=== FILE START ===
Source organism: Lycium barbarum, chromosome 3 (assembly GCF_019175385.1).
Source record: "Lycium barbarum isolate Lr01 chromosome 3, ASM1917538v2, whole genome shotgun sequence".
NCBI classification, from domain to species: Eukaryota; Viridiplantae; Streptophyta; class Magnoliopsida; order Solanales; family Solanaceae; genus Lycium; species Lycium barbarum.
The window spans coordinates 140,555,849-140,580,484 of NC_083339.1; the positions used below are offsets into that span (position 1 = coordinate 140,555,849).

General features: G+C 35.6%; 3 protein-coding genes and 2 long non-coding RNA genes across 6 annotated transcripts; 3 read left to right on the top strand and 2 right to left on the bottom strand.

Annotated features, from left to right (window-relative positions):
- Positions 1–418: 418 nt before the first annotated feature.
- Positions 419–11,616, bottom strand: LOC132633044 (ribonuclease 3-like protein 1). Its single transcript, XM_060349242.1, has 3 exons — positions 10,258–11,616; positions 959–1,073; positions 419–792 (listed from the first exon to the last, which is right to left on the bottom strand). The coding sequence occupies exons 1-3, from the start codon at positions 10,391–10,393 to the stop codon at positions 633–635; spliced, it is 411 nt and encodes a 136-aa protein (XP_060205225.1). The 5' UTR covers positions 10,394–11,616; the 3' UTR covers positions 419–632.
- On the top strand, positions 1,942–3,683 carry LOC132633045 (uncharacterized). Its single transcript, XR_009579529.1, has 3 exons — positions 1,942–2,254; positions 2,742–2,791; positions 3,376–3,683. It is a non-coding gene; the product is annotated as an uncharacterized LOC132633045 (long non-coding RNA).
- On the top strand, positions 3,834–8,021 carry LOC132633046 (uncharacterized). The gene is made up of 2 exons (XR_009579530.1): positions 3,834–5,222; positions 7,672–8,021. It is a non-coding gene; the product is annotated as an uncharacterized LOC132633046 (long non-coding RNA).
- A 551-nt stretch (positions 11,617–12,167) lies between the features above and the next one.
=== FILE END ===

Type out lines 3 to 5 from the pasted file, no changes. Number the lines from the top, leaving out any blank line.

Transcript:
NCBI classification, from domain to species: Eukaryota; Viridiplantae; Streptophyta; class Magnoliopsida; order Solanales; family Solanaceae; genus Lycium; species Lycium barbarum.
The window spans coordinates 140,555,849-140,580,484 of NC_083339.1; the positions used below are offsets into that span (position 1 = coordinate 140,555,849).

General features: G+C 35.6%; 3 protein-coding genes and 2 long non-coding RNA genes across 6 annotated transcripts; 3 read left to right on the top strand and 2 right to left on the bottom strand.